How Often per Week Should Women Do Cardio?

Cardio equipment includes treadmills, stationary bikes, ellipticals and stairclimbers.
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There are many different recommendations regarding how often women should do cardio, and you may get a different answer depending on who you ask. In reality, your personal exercise routine depends on several factors, including your level of health and your personal fitness goals. Over time, your goals and level of fitness may change and affect your cardio routine.

For General Health

    For general good health, it's important to incorporate cardio work several times a week. The Centers for Disease Control and Prevention (CDC) recommends at least two and a half hours per week of moderate aerobic exercise. You can break up that 150 minutes of aerobic activity into increments that are manageable for you and your lifestyle, if necessary. You can do 30 minutes of cardio five days a week, 10 minutes of cardio three times a day for five days, or you can do 50 minutes three times a week.

For Fitness and Weight Loss

    If you are working toward a specific fitness goal, such as training for a marathon or other sports event, or if you are actively trying to lose weight, your cardio recommendations may differ. Your doctor or personal trainer can give you specific suggestions based on your health and physical needs, but a trainer may have you do 30 minutes to an hour or more of cardio and strength training five and seven days a week. Additionally, the CDC recommends including 300 minutes of cardio per week for even greater health benefits such as weight loss and heart health.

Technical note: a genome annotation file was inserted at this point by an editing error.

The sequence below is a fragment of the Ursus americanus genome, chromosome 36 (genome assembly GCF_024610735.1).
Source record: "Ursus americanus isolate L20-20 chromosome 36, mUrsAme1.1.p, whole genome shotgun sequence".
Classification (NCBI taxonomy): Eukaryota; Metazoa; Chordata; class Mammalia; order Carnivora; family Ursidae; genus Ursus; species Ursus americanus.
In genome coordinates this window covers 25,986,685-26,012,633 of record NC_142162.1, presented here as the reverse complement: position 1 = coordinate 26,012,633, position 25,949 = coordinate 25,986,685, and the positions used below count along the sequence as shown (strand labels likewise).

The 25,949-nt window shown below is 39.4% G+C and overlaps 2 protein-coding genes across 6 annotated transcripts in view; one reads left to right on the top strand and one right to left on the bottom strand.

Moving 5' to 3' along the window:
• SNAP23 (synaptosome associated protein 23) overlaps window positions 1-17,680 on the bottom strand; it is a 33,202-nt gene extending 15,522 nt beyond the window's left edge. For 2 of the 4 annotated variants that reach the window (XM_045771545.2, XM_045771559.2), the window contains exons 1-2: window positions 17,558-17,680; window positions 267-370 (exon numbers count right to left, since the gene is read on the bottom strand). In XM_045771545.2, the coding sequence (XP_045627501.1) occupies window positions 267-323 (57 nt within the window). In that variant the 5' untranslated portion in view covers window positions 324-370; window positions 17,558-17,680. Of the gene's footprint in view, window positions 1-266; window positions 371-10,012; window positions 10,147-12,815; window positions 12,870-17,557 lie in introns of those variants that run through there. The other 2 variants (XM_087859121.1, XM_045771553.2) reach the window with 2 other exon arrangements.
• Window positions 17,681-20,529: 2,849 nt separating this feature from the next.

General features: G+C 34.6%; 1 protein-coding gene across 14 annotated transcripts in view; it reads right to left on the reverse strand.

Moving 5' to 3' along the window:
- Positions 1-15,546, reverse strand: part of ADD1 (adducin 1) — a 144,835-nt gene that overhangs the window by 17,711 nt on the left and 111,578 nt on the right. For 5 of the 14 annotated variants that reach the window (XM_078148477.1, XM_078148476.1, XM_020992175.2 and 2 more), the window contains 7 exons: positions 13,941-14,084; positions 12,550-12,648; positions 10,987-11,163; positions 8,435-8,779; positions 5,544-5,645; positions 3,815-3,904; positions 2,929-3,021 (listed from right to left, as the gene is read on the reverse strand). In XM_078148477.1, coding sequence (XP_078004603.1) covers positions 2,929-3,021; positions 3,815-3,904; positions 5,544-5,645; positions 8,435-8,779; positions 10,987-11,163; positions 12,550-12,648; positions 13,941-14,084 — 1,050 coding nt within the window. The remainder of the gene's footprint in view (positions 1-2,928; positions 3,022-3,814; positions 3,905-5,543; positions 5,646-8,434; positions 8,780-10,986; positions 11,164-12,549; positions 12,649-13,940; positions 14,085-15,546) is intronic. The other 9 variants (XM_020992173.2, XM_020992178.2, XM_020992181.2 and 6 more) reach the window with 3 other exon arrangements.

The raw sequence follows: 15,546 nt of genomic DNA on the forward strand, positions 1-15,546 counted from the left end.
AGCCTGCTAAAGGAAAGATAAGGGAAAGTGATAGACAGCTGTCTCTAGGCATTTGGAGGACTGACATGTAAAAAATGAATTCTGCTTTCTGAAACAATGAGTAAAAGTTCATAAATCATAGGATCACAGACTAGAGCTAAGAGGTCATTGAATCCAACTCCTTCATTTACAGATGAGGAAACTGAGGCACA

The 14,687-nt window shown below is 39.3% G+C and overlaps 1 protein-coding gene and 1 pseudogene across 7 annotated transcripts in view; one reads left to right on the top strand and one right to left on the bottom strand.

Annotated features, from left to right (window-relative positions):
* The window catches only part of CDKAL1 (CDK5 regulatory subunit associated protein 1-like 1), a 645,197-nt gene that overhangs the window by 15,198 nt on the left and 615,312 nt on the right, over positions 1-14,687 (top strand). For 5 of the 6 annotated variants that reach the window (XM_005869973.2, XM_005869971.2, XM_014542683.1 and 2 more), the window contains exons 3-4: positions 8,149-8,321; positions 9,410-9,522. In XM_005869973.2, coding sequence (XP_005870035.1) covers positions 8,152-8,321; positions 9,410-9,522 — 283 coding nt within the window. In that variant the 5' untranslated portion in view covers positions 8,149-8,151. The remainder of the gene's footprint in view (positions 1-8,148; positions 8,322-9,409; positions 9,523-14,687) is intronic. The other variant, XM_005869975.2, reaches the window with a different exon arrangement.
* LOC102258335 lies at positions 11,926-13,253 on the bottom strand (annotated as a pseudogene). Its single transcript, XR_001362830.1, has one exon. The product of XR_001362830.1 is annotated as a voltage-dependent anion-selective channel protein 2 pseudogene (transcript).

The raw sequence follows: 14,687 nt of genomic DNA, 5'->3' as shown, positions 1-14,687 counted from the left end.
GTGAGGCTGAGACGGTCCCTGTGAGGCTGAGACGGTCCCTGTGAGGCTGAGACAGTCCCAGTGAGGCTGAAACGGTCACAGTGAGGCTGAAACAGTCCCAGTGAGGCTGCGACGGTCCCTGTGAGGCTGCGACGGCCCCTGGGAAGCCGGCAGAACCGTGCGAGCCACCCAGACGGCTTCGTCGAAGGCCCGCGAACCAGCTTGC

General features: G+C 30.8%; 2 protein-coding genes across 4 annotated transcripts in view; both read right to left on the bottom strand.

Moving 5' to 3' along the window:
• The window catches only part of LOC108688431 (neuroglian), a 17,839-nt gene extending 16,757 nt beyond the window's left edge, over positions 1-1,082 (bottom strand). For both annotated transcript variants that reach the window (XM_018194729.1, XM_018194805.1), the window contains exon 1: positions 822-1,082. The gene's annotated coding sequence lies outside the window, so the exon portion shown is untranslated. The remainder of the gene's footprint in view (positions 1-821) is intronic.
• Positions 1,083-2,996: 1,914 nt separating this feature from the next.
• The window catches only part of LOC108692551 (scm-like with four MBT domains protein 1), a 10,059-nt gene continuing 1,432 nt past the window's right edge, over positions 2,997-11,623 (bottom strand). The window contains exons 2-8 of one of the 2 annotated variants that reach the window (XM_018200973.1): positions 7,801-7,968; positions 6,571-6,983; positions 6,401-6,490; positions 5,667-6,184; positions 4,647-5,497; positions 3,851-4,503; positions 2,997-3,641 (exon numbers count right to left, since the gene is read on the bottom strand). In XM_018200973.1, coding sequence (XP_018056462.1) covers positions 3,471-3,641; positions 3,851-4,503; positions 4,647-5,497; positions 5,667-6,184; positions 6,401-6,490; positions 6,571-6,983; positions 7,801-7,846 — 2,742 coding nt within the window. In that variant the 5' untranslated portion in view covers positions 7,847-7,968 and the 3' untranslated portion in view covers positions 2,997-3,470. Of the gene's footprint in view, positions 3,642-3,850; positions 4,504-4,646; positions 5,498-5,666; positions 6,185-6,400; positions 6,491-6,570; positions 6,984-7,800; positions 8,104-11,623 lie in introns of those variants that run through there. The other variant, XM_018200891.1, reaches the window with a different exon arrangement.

Types of Cardio

    Traditional cardio includes running, biking, swimming and sports like tennis, soccer, basketball or hockey. You can also include nontraditional cardio activities like mowing the lawn or cleaning the house. The key is to increase your heart rate and oxygen intake during your cardio activity. Personal Trainer Kim Ogorek recommends working between 60 and 90 percent of your maximum heart rate for cardio fitness. A heart-rate monitor, which you can purchase at any sports equipment store, can help you work at the optimum for your individual body type, size and age.

Strength Training

    The CDC also recommends incorporating strength training along with your cardiovascular exercise. Strength training includes any type of resistance exercise such as lifting weights. Resistance training can help you build your muscles, burn calories and maintain bone health. Aim for strength training at least two times per week, continue until you feel muscle fatigue and alternate working the muscles of your arms, chest, back, legs and abdomen.

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